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Choking death at Canterbury care home The Chase sparks inspection

The death of a care home resident sparked a police investigation and led to a watchdog inspection which found other people were “at risk of injury”.

The Care Quality Commission (CQC) visited The Chase in Ethelbert Road, Canterbury, after a man died from choking in an incident now subject to a criminal probe.

The Chase has been told to improve by inspectors
The Chase has been told to improve by inspectors

Inspectors have now rated the home inadequate - the lowest possible grading - and placed it in special measures after discovering new and continued breaches.

The home had been ordered to improve following three previous inspections, but during the most recent a staff member said they had “pretty much given up” because the building was “rundown” and changes had not been made.

The manager, however, has blasted the CQC findings as “false information” and called on people to “not believe everything you read”.

The unannounced inspection in August discovered people were wearing torn clothes, areas of the home had a “strong odour of urine” and private information was not always kept confidential.

It was launched following the death of a man in his 70s on August 11 - an incident which left staff “distressed”.

The CQC received information the death highlighted concerns about the “management of choking”.

Inspectors found one person was at risk of choking when eating and needed to be monitored, but they were left alone with their food for 15 minutes after their lunch was served - which put them in danger.

None of the staff - including the manager - knew about another resident who was at risk of choking and needed to be closely monitored when eating because they had a serious medical condition that increased the risk of bleeding in their throat.

One staff member told inspectors: “I’ve pretty much given up here. The staff want to do a good job and how can we in these circumstances? A rundown building, no communication in the senior staff team and no changes being made.”

The inspection found areas of the home smelled strongly of urine, and bedrooms were not “properly cleaned” when people left the service.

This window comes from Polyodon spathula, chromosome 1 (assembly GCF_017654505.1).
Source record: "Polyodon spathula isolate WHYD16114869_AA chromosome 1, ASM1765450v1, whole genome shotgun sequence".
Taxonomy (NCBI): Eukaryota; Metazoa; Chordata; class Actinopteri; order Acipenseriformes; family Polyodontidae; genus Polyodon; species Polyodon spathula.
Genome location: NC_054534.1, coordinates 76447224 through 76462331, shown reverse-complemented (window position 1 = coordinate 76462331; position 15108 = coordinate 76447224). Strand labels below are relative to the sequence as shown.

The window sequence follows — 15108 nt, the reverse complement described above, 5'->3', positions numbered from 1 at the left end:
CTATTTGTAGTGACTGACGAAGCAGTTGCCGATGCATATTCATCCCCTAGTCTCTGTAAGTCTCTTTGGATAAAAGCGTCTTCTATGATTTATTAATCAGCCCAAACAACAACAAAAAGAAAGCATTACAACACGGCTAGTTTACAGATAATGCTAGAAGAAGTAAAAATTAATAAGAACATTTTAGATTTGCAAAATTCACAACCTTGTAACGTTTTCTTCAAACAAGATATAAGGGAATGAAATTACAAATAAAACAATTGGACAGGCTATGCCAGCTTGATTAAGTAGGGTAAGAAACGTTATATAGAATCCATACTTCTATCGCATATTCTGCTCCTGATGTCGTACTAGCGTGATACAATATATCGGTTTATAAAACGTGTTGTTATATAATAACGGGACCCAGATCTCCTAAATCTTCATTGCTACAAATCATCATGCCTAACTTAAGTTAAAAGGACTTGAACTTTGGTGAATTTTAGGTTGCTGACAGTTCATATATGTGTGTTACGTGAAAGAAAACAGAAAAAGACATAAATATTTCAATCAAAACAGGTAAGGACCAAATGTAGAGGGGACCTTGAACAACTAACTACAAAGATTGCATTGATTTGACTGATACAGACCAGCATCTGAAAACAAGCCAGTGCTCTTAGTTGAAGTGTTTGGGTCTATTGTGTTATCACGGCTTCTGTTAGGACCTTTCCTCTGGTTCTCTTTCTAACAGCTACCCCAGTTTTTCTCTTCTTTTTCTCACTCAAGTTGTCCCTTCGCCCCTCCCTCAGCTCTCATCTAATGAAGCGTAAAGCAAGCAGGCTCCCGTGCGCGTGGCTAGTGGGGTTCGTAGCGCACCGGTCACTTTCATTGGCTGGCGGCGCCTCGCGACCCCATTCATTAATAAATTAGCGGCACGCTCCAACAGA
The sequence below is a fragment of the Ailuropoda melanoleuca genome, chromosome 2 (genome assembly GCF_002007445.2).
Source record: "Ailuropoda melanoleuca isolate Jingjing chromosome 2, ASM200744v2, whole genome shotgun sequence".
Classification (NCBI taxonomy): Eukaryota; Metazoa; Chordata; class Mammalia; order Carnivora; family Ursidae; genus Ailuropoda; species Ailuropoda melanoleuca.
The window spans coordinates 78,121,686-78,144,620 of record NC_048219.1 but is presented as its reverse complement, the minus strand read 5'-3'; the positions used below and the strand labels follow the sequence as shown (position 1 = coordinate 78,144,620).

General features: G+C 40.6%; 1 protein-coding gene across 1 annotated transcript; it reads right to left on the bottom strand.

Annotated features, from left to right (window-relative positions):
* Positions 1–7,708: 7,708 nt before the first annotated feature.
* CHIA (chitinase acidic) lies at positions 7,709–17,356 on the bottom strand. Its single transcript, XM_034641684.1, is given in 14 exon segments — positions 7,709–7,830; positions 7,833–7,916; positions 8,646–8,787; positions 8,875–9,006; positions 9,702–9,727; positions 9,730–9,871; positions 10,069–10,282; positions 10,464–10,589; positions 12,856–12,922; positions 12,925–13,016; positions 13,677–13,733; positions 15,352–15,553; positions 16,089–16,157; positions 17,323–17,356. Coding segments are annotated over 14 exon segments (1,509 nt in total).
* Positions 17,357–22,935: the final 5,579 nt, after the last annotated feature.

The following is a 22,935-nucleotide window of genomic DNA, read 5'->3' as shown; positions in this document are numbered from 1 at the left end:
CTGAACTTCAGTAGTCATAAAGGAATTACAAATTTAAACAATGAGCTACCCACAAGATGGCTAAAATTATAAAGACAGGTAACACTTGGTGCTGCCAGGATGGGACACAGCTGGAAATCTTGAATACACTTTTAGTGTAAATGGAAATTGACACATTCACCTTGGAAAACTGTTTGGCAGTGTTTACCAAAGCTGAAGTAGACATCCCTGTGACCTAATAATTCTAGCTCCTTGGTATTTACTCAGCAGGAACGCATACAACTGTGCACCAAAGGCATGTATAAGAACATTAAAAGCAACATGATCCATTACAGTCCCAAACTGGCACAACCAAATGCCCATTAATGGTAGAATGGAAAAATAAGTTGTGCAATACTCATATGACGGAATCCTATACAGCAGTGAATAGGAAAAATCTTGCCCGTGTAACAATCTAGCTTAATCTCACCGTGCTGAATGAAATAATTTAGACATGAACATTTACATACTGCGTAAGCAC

'I’ve pretty much given up here. The staff want to do a good job and how can we in these circumstances? A rundown building, no communication in the senior staff team and no changes being made...' - a staff member

The carpets in communal areas and in some bedrooms were heavily stained. In some places the carpets were so dirty they were black in colour and “stuck to the inspectors’ shoes”.

Some residents who needed support to maintain their personal appearance had not been assisted to wear clean clothes.

One resident’s medicines were “given covertly” by grinding them up and placing them in their food. Despite staff telling inspectors they had agreed this with the GP, there were no records to support this.

Private information was “not always kept confidential” and there were examples of staff discussing people’s care needs in ways likely to be heard by others living in the home.

Manager Janet Spree said the care home has been given “bad press” over the years and objects to the inspectors’ comments.

“We have challenged [the report],” she said. “A lot of it was false information - they didn’t look at anything in the home. They came in and were here for a day-and-a-half.

“We have asked them to reinspect and we haven’t heard anything.

“They came here with their mind made up. There is a lot of building work going on and that is one of the reasons it is inadequate because it is in the process of being done.

“A double extension is being built. That should have all been finished but it should be completed by February.

“Don’t believe everything you read because we challenged the report and they admitted their failings on their inspection, but have not changed the overcome.”

Head of inspection for adult social care in the south east James Frewin says CQC inspectors assess the quality of care and establish if a home is safe, effective, caring, responsive and well-led.

“All inspection reports are subject to rigorous internal quality assurance processes and providers have the opportunity to check on factual accuracy prior to publication,” he said.

“Where we identify there are concerns about quality or factual accuracy we will respond accordingly.

“The inspection follows a consistent and systematic process while our focus is on the experience of people using the service and how the provider continually improves the service to meet people’s specific needs.”

The CQC will reinspect the home in six months to check for improvements. But if there is still an inadequate rating for any key question or overall, it will begin the process of preventing the provider from operating.

Police say enquiries into the death of the resident are ongoing.

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